Friday, August 15, 2008

Anaximander and Heraclitus

Starting off my course in Ancient Greek Philosophy I am very much enjoying Beginning With the Pre-Socratics by Merrill Ring, a brisk little book that moves quickly into serious philosophical issues and sticks there, very nice discussion of Parmenides for example. (I've also drug out my old buddy The Presocratic Philosophers by Kirk and Raven, always a treat, and On Reserve for the students are Irwin's Classical Philosophy and Kenny's Ancient Philosophy, both thematically arranged instead of the usual chronological treatment of the ancients.)
Anyway, I noticed from Merrill Ring's book a nice connection between the Milesian Anaximander and Heraclitus that I probably should have noticed long ago but hey. Runs like this: the basic problem is to explain why change occurs, or why action in general occurs. To say, "Because there is energy coursing through the world" is to express a type of theory, it turns out to be a good one so far as it goes, but the Ionians were approaching the question of energy at a more basic level. "What generates and organizes this energy?" Anaximander's idea was that there were sets of opposite qualities (dry/wet, cold/hot) that generated change as they struggled with each other. The tension between the opposites is the source of the energy. If these qualities were essentially linked with physical elements - (dry:earth/wet:water), (cold:air/hot:fire) - then maybe we could generate a systematic explanation of change. Our one existing fragment of Anaximander reads, "Existing things perish into those things out of which they have come to be, as must be; for they pay reparation to each other for their injustice according to the ordenance of truth."
Or as Heraclitus says, "Things taken together are whole and are not whole, something which is being brought together and brought apart, which is in tune and out of tune; out of all things there comes a unity, and out of a unity all things." Specifically one of Heraclitus's doctrines is the unity of opposites: "And as the same thing there exists in us living and dead and the waking and the sleeping and young and old;: for these things having changed round are those, and those having changed round are these" (trans. from Kirk and Raven). So the treatment of "opposites" in Anaximander and Heraclitus is the same: they are the right concepts to use to understand the energy that is causing change. Furthermore, both Ionians are trying to practice "physis," that is to discover basic principles of material interactions. Noticing the connection to Anaximander makes Heraclitus look more materialistic: the unity of opposites is an attempt to develop a dynamic model of nature rather than a static one.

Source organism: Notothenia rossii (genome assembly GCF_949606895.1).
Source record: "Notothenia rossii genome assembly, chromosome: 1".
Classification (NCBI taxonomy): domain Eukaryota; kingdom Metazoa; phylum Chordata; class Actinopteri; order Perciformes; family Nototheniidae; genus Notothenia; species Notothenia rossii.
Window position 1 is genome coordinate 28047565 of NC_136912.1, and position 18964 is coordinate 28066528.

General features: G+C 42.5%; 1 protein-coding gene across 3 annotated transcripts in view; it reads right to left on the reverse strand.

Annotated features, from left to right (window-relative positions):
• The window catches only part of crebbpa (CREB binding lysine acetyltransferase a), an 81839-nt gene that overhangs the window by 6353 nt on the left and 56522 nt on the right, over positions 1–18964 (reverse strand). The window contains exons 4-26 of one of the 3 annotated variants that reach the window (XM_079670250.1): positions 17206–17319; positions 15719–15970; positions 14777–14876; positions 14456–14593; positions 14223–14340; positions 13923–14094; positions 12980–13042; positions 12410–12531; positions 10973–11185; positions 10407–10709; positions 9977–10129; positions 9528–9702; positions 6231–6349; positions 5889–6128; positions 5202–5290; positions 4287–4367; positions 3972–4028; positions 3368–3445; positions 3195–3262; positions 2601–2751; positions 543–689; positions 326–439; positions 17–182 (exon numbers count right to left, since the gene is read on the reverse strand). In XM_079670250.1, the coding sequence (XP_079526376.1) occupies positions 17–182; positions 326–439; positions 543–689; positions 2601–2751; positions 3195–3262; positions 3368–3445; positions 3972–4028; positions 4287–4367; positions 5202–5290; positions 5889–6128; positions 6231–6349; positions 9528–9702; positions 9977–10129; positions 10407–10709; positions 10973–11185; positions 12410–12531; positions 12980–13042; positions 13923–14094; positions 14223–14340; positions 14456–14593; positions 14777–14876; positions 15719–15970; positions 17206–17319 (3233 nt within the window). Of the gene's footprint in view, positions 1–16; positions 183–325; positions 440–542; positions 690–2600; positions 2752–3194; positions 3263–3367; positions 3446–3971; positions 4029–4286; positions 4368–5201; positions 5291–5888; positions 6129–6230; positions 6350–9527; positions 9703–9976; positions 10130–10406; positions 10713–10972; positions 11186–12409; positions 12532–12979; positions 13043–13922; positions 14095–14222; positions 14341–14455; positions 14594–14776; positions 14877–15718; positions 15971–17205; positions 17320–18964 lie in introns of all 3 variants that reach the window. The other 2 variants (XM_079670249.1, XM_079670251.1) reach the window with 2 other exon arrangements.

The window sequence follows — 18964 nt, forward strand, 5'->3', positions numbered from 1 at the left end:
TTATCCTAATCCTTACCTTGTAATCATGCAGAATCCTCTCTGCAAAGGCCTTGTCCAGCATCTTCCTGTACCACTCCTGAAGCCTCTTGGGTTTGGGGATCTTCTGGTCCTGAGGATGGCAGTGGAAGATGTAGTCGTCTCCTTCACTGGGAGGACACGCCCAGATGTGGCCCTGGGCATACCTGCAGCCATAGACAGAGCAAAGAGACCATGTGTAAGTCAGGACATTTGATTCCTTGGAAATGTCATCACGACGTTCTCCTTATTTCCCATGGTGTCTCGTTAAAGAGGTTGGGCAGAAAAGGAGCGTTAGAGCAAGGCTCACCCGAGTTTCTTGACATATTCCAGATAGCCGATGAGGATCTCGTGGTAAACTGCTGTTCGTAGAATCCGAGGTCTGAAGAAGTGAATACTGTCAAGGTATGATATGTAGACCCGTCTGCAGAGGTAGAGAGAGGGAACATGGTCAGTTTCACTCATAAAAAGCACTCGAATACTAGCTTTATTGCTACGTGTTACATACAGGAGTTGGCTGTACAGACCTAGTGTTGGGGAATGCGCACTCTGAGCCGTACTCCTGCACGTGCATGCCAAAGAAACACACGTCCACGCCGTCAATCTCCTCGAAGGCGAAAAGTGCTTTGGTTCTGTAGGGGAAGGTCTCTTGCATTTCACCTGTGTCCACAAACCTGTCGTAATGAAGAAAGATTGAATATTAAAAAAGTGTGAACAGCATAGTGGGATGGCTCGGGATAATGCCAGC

4 comments:

  1. I like your comparison. What we should add to these general comments I would think is the thought of Empedocles, from whom we have a rather substantial number of surviving fragments. He too forwards an elemental phusis of four parts, not qualities, but something more elemental: Earth, Air, Fire and Water. These are ever "mixing and separating" driven by two proto forces which move in cycles: Strife and Love (Aphrodite). Because I believe he gives Love the upper hand - both in the cosmic narrative, but also in some sense in the personal katharsis of the soul - so too with Heraclitus he emphasizes a union of opposites.

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  3. I found your comparison between Heraclitus and Anaximander interesting. I also remembered a similar comparison being made in McKirihan's (1994) "Philosophy Before Socrates" (Indianapolis: Hackett Publishing). After looking it up I found the following. On fragments about oppositions occuring successively (126, 88, 57), McKirihan suggests that the 126 fragment "cold things grow hot, a hot thing cold, a moist thing withers, a parched thing is wetted" could be understood as a commonsense law of nature, basically whatever is cold, also at another time may be hot, and vice versa; however if something is cold at a time, then it cannot be hot at that time, and vice versa. However, to bolster your hypothesis, he also writes, "It (126) may describe the physical functioning of the world. (Hot and cold were prominent in Milesian philosophy [read 'Anaximander's philosophy'] and play a role in Heraclitus' cosmology" (137). While you have taken this hypothesis beyond this comment, I thought you might be interested in this quote.

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  4. I admire your conclusion - that their description of nature was dynamic. Unfortunately, when Parmenides, Zeno and Plato work out the details of truth and logic, a dynamic metaphysics becomes logically impossible and indescribable. As a result, we have a very anomalous philosophy of time, which is the "plug", as accountants would say, in our Platonic metaphysics which maintains the appearance of consistency.

    It would be interesting to work out a truly dynamic metaphysics in the spirit of Heraclitus or at least to prove that such a model is impossible to express.

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